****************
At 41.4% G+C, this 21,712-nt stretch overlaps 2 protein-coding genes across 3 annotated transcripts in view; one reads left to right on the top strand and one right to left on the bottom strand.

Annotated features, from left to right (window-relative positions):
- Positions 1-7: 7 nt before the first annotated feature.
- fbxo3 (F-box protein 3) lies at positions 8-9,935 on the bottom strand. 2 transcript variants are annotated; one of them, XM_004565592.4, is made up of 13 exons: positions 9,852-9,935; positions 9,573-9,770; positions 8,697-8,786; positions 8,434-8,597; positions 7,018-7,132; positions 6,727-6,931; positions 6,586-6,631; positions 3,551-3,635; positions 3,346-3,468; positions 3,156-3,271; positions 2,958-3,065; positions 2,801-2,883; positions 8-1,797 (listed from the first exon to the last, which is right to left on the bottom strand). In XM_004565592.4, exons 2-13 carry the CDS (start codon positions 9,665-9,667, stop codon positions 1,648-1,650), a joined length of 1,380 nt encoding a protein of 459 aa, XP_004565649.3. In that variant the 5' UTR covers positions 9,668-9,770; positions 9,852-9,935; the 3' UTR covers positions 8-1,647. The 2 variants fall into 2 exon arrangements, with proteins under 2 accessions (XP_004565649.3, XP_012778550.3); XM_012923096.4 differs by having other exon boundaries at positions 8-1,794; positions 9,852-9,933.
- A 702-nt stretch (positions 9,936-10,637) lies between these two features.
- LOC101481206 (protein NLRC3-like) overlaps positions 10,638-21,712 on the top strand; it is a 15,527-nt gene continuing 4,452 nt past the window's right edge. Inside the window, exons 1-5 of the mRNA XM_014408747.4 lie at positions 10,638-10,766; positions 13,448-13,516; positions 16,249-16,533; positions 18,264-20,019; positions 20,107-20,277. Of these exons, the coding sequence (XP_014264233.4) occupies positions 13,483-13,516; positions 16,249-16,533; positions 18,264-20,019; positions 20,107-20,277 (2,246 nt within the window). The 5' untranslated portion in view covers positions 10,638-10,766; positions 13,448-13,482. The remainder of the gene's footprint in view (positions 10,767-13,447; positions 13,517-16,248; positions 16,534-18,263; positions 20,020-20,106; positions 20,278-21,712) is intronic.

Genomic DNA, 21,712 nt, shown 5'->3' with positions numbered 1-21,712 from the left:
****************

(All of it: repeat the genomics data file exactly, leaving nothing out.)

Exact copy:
At 41.4% G+C, this 21,712-nt stretch overlaps 2 protein-coding genes across 3 annotated transcripts in view; one reads left to right on the top strand and one right to left on the bottom strand.

Annotated features, from left to right (window-relative positions):
- Positions 1-7: 7 nt before the first annotated feature.
- fbxo3 (F-box protein 3) lies at positions 8-9,935 on the bottom strand. 2 transcript variants are annotated; one of them, XM_004565592.4, is made up of 13 exons: positions 9,852-9,935; positions 9,573-9,770; positions 8,697-8,786; positions 8,434-8,597; positions 7,018-7,132; positions 6,727-6,931; positions 6,586-6,631; positions 3,551-3,635; positions 3,346-3,468; positions 3,156-3,271; positions 2,958-3,065; positions 2,801-2,883; positions 8-1,797 (listed from the first exon to the last, which is right to left on the bottom strand). In XM_004565592.4, exons 2-13 carry the CDS (start codon positions 9,665-9,667, stop codon positions 1,648-1,650), a joined length of 1,380 nt encoding a protein of 459 aa, XP_004565649.3. In that variant the 5' UTR covers positions 9,668-9,770; positions 9,852-9,935; the 3' UTR covers positions 8-1,647. The 2 variants fall into 2 exon arrangements, with proteins under 2 accessions (XP_004565649.3, XP_012778550.3); XM_012923096.4 differs by having other exon boundaries at positions 8-1,794; positions 9,852-9,933.
- A 702-nt stretch (positions 9,936-10,637) lies between these two features.
- LOC101481206 (protein NLRC3-like) overlaps positions 10,638-21,712 on the top strand; it is a 15,527-nt gene continuing 4,452 nt past the window's right edge. Inside the window, exons 1-5 of the mRNA XM_014408747.4 lie at positions 10,638-10,766; positions 13,448-13,516; positions 16,249-16,533; positions 18,264-20,019; positions 20,107-20,277. Of these exons, the coding sequence (XP_014264233.4) occupies positions 13,483-13,516; positions 16,249-16,533; positions 18,264-20,019; positions 20,107-20,277 (2,246 nt within the window). The 5' untranslated portion in view covers positions 10,638-10,766; positions 13,448-13,482. The remainder of the gene's footprint in view (positions 10,767-13,447; positions 13,517-16,248; positions 16,534-18,263; positions 20,020-20,106; positions 20,278-21,712) is intronic.

Genomic DNA, 21,712 nt, shown 5'->3' with positions numbered 1-21,712 from the left: